Obviously, the only one that's really sustainable is increasing the weight over time - you can't keep decreasing rest periods until there are none left, or keep increasing the reps until you're doing 50, or adding a set each time you can complete them all until you're doing 50+ sets per workout, as they'll all stop producing results. However, a combination between increasing weights and one or maybe two other methods works well - the most common combination being increasing reps, then subsequently increasing weight. As also pointed out in my other post, decreasing rests and then increasing weight is also an efficient combo. Most of the above will work well when combined with increases in weight on the bar when a certain parameter is set and then reached.
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    (Original post by WoodyMKC)
    There are several forms of overload mate, overload basically is just doing more over time however it's achieved. Here's a nice copy-pasta that detail all the practical approaches:
    • Lifting the same load for increased distance (range of motion)
    • Lifting the same load and volume with better form, more control, and less effort (efficiency)
    • Lifting the same load for more reps (volume)
    • Lifting heavier loads (intensity of load)
    • Lifting the same load and volume with less rest time in between sets (density)
    • Lifting a load with more speed and acceleration (intensity of effort)
    • Doing more work in the same amount of time (density)
    • Doing the same work in less amount of time (density)
    • Doing more sets with the same load and reps (volume)
    • Lifting the same load and volume more often throughout the week (frequency)
    • Doing the same work while losing body mass (increased relative volume)
    • Lifting the same load and volume and then extending the set past technical failure with forced reps, negatives, drop sets, static holds, rest pause, partial reps, or post-exhaustion (intensity of effort)
    Obviously, the only one that's really sustainable is increasing the weight over time - you can't keep decreasing rest periods until there are none left, or keep increasing the reps until you're doing 50, or adding a set each time you can complete them all until you're doing 50+ sets per workout, as they'll all stop producing results. However, a combination between increasing weights and one or maybe two other methods works well - the most common combination being increasing reps, then subsequently increasing weight. As also pointed out in my other post, decreasing rests and then increasing weight is also an efficient combo. Most of the above will work well when combined with increases in weight on the bar when a certain parameter is set and then reached.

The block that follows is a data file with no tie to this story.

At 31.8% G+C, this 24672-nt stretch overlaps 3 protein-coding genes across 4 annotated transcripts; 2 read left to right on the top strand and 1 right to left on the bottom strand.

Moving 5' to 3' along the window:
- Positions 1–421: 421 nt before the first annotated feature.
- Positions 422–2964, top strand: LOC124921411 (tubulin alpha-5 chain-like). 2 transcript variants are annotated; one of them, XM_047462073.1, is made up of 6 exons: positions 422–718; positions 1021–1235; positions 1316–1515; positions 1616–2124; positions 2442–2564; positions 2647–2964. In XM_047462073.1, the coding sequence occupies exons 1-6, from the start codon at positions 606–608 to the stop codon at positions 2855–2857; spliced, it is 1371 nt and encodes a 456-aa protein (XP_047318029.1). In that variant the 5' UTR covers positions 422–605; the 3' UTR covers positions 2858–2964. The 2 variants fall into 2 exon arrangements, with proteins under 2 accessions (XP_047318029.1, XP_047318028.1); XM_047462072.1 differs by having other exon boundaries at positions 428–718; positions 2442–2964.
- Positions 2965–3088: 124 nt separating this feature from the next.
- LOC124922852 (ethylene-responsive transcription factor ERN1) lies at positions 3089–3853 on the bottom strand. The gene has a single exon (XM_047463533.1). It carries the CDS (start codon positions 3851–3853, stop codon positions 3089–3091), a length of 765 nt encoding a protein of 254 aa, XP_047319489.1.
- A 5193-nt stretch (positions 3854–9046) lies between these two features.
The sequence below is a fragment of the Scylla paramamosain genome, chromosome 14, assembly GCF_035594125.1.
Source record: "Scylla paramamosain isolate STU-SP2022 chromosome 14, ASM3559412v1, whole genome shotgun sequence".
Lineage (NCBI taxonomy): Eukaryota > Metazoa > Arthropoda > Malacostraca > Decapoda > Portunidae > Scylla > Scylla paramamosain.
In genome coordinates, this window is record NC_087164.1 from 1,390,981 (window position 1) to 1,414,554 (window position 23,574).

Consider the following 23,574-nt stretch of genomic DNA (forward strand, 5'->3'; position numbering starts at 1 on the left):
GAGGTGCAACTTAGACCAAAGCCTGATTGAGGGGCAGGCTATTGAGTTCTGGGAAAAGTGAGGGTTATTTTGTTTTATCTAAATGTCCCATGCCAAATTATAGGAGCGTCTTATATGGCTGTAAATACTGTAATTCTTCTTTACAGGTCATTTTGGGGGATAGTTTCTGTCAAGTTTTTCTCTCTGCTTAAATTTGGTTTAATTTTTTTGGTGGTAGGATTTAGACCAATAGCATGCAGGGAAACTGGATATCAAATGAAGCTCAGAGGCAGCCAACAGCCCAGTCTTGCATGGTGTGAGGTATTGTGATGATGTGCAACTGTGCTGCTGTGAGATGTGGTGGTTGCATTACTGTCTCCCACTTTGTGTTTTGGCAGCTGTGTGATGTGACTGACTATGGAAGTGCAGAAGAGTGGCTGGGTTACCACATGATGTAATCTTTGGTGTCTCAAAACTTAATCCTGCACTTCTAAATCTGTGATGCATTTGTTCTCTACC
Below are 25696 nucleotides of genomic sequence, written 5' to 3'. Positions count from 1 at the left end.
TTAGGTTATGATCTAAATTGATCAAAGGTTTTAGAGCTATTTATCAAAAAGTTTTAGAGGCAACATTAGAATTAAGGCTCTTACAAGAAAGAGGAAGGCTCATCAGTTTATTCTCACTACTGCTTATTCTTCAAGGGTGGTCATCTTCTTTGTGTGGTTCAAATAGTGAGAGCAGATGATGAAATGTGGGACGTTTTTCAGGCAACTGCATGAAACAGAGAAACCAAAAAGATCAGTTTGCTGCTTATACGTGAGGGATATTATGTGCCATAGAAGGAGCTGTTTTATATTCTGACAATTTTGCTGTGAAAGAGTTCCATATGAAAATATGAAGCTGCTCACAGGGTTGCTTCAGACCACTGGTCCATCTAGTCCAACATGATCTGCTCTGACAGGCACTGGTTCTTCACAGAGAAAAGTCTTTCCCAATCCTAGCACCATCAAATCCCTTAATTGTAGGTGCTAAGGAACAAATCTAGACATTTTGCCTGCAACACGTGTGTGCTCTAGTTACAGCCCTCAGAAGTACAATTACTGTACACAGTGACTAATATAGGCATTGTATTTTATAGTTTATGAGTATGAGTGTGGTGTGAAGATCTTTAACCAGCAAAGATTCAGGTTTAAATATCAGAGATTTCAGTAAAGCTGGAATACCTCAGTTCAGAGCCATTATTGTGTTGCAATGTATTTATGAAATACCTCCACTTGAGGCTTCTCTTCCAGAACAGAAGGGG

It all makes a lot of sense now you mention it, of course I will probably go for the usual combo of decreasing rest periods and increasing the weight. Previously I would increase the weight, but I really do need to standardise or at least regulate rest periods


    The second bullet point amused me slightly, you get guys who are really strong on paper but have appalling form and don't perform the full range of motion and they look small physically despite how arrogant they are and despite the time they spend lifting.
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    (Original post by Masih ad-Dajjal)
    It all makes a lot of sense now you mention it, of course I will probably go for the usual combo of decreasing rest periods and increasing the weight. Previously I would increase the weight, but I really do need to standardise or at least regulate rest periods


    The second bullet point amused me slightly, you get guys who are really strong on paper but have appalling form and don't perform the full range of motion and they look small physically despite how arrogant they are and despite the time they spend lifting.
    Yeah I prefer to keep my rest periods between sets at 2 minutes, who's to say that if I was stronger on one workout than I was the previous one that it wasn't because I rested for longer between sets this time?

    Haha yep Links to the first point as well, if you think it's easy partial-repping on the bench then try increasing the range of motion and do it properly, then it won't be so easy Do love it when I see the "swingers" doing their cheat-curls with a 50kg bar strutting around like they're Hercules after their set, then I come along and curl 60kg with strict form and then look at them in the mirror when I catch them mirin' with a look that says "Yep, that's why my arms are twice as big as yours, I'm actually training my biceps and not my back "